How to Be a Caregiver: New York Times Readers Share Six Critical Strategies They Think Every Person Should Know
Hundreds, perhaps thousands, of articles come out every year talking about the topic of caregiving. Enter the word “caregiving” in your search engine, as we just did with Bing, and you’ll have more than 27 million hits. Few of these articles about caring for a loved one contain information that is truly new.
Yet today there are millions currently serving in that capacity, and millions more who will one day (voluntarily or otherwise) take on the role of caregiver. An AARP study done in 2020 pegged the number of unpaid caregivers in the U.S. at 53 million, a figure which certainly grew during the pandemic. The caregiving journey is one of continual adjustment, and those with experience have valuable insight to offer.
November is National Family Caregivers Month, set aside as a time to recognize and honor family caregivers across the country. With that in mind, this week on the AgingOptions Blog we’re bringing back this very comprehensive New York Times article for another look. It’s simply titled “How to be a Caregiver,” and while we’ve featured it before, the topic is timely and the insight helpful. (Note that a subscription may be required to access the original article.)
Twenty Percent of U.S. Adults are Currently Unpaid Caregivers for a Loved One
We can’t begin to cover the entire report, which was written by health editor Tara Parker-Pope. But we did want to share the first portion in which New York Times readers who have served as caregivers for a loved one share what we all need to know, because sooner or later we’ll be the ones either giving care or receiving it. “Even if you’re not a caregiver now,” Parker-Pope writes, “odds are that you will find yourself in the role someday. In the United States about one in five adults is providing unpaid health or supportive care to someone they love.”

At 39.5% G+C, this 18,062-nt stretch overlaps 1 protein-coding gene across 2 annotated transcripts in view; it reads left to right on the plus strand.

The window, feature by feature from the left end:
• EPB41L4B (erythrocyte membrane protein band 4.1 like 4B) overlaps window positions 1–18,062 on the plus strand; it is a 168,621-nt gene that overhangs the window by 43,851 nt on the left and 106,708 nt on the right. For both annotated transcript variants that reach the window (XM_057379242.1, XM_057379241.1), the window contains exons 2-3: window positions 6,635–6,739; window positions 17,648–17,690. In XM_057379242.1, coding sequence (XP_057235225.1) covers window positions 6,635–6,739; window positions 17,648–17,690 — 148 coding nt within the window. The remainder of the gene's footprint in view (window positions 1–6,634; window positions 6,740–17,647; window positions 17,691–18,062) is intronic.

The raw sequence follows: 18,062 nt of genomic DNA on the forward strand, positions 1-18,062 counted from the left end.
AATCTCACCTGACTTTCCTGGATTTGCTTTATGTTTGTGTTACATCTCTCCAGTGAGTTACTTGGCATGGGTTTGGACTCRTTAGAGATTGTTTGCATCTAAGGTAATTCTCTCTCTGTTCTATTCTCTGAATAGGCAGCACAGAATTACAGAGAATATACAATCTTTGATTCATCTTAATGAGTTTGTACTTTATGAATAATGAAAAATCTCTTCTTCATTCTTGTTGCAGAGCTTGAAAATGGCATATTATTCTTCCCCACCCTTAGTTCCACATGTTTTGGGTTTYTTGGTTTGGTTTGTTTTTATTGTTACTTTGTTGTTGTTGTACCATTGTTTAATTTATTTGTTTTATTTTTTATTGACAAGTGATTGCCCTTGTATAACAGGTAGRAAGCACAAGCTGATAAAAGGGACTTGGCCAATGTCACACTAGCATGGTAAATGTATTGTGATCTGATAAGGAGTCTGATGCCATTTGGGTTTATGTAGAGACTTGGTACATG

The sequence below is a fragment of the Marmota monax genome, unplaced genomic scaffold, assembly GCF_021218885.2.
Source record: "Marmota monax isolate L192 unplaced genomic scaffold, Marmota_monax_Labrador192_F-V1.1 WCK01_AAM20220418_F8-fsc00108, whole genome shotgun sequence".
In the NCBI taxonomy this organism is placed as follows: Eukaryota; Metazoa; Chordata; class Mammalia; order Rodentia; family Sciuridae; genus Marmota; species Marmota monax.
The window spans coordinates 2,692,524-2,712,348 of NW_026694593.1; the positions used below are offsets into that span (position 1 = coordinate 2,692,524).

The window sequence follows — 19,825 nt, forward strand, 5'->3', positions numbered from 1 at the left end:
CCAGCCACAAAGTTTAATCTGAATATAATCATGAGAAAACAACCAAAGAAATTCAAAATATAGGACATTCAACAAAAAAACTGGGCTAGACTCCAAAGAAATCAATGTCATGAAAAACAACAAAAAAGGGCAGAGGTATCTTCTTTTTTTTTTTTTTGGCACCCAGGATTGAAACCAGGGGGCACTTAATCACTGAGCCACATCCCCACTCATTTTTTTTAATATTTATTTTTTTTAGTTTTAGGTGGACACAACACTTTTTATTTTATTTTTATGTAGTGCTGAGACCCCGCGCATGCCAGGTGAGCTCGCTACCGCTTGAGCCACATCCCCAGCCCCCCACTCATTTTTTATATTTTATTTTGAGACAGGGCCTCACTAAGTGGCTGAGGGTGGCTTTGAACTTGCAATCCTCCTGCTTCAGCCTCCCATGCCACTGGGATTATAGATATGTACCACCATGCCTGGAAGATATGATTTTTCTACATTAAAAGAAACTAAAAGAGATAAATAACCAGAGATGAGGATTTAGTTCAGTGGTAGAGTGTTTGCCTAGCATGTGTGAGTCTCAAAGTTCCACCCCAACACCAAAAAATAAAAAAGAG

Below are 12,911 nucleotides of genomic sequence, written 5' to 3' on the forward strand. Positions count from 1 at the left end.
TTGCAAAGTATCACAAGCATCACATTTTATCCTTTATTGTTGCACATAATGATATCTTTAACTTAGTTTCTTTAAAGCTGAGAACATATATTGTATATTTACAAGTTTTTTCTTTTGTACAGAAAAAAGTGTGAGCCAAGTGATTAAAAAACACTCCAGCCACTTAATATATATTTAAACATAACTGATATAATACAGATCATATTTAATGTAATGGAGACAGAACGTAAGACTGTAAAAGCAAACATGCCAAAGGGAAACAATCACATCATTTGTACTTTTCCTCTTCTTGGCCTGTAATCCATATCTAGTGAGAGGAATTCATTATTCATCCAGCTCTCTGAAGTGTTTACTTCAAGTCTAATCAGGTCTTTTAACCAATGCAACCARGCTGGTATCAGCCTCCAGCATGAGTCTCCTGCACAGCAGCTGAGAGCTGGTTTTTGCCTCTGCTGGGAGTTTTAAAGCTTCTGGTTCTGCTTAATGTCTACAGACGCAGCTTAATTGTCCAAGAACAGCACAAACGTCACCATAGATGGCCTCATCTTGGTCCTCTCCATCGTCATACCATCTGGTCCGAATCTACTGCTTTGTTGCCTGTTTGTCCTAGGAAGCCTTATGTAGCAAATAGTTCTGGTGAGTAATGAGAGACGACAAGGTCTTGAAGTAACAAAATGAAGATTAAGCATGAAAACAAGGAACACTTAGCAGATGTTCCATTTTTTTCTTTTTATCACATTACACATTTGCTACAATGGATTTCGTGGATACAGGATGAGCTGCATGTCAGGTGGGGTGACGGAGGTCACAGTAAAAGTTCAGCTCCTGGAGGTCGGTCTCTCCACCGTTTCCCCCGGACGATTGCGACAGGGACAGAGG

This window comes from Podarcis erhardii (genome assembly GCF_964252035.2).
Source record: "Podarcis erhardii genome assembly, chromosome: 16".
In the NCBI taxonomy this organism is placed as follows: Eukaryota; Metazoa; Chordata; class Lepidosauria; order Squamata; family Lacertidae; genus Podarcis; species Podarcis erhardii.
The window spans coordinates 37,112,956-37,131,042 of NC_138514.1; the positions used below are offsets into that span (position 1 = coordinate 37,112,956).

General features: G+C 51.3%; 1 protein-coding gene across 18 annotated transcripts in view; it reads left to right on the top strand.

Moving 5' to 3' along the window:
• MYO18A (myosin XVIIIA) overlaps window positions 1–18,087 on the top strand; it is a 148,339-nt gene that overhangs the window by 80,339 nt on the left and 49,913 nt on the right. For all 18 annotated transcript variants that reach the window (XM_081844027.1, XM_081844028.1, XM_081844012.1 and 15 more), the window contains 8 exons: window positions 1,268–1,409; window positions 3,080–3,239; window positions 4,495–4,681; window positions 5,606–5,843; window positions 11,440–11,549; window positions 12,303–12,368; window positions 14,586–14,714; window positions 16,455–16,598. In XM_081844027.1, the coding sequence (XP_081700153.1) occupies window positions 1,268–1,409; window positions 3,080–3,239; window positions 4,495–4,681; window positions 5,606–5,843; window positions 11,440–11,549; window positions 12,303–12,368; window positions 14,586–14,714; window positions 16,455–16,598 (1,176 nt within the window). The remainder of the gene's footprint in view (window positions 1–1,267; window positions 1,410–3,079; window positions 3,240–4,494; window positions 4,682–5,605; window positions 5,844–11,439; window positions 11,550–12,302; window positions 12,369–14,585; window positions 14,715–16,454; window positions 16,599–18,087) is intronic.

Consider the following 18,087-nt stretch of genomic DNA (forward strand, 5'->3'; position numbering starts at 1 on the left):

It could be an aging parent, spouse, partner, or friend. Many caregivers look after disabled children. “Rosalynn Carter,” says the article, “the former first lady who started the Rosalynn Carter Institute for Caregiving, famously stated that there are only four kinds of people in the world: those who have been caregivers, those who are currently caregivers, those who will become caregivers and those who will need caregivers.”
The Role of a Caregiver Can Begin Suddenly or Gradually
As Parker-Pope explains, the journey each caregiver travels into that role is unique. “Sometimes a person becomes a caregiver overnight after a health crisis, like a stroke or cancer diagnosis,” she writes. “But often, caregiving starts slowly with a few errands like picking up groceries. While you may not call yourself a caregiver, at some point it becomes clear that life has changed and you don’t have the freedom to go on vacation or out with friends unless someone else can step into your caregiving role.”
Amy Goyer, caregiving expert for the AARP, told the New York Times that coming to grips with the role of being a caregiver is an essential step. “If we acknowledge that we’re caregivers, we’re much more apt to get resources, support and services that can help us in that role and help the loved ones we’re caring for,” she said. “Personally, it’s important to acknowledge it. It’s something to plan for and schedule in your life.”